Pubdate: Tue, 07 Jan 2003
Source: Baltimore Sun (MD)
Copyright: 2003 The Baltimore Sun, a Times Mirror Newspaper.
Author: Robert Sharpe
Bookmark: (Harm Reduction)
Bookmark: (Heroin)


According to a recent Sun article on Baltimore's intensive anti-drug 
campaign, "Some experts say that temporary stepped-up enforcement in 
certain areas simply shifts crime from one part of the city to another" 
("Intensive campaign by city police yields short-term success," Dec. 29).

Does moving open-air drug markets from one neighborhood to the next 
constitute victory in the war on drugs? Attempts to limit the supply of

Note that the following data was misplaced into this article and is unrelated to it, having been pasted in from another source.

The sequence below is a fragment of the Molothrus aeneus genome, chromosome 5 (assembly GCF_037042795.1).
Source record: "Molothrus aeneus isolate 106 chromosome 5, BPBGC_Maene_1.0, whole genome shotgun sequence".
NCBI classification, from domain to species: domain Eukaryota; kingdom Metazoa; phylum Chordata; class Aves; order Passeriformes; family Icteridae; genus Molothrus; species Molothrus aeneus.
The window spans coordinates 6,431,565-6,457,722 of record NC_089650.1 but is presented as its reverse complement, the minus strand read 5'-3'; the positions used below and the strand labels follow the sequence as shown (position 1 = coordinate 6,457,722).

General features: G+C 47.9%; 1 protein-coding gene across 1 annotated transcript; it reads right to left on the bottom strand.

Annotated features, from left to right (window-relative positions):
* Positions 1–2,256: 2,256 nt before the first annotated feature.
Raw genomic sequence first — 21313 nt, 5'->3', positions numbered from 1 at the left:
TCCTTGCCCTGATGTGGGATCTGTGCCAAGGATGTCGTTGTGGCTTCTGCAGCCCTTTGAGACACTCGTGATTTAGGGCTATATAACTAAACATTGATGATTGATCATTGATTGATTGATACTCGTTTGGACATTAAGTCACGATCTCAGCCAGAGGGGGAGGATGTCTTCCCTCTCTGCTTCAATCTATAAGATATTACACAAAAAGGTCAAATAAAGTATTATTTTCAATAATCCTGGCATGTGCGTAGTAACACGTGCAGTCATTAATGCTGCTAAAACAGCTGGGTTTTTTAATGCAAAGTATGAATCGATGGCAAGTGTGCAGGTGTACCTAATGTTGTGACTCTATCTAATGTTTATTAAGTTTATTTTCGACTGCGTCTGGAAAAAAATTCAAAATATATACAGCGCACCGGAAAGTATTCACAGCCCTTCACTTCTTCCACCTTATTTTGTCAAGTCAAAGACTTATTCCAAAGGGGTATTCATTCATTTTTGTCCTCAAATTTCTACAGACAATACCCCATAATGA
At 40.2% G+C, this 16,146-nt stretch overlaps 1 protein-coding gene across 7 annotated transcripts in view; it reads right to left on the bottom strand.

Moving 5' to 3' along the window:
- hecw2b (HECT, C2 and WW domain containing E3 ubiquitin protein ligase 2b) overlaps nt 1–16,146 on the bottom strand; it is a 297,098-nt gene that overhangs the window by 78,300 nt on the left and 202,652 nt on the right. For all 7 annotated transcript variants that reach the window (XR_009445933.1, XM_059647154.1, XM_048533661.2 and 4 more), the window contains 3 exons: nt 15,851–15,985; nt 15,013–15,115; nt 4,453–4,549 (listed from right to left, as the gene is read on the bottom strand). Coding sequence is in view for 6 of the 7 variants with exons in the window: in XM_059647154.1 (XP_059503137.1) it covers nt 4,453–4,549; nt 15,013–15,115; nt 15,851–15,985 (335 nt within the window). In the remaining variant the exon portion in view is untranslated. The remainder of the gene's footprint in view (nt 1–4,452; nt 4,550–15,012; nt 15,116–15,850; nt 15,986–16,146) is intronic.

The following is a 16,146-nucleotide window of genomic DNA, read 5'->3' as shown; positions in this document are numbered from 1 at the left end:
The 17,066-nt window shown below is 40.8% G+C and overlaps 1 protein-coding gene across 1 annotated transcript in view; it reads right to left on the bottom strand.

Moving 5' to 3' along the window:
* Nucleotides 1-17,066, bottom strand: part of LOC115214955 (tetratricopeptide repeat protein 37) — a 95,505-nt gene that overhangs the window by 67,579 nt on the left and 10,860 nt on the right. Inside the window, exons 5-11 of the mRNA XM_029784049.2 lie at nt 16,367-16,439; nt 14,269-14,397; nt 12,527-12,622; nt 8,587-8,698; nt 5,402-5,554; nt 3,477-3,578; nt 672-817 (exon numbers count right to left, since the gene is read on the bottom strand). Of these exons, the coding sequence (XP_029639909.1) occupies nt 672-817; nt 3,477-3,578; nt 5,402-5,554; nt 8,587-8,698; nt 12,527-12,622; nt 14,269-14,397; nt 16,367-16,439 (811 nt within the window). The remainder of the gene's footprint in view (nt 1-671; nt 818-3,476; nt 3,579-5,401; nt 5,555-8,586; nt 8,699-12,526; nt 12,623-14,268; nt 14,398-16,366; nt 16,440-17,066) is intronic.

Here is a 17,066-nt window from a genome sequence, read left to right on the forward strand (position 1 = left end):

illegal drugs while demand remains constant only increase the profits from 
drug trafficking.

And, in the case of addictive drugs such as heroin, a spike in street 
prices only leads desperate addicts to increase their criminal activity to 
feed their habits. The drug war doesn't fight crime, it fuels crime.

Drug policy should focus not on reducing the number of people who use 
drugs, but on reducing the amount of death, disease, crime and suffering 
associated with drug use and drug law enforcement. Drug prohibition fuels 
organized crime and violence, which is then used to justify increased drug 
war spending. It's time to end this madness.

Robert Sharpe, Washington

The writer is a program officer for the Drug Policy Alliance.
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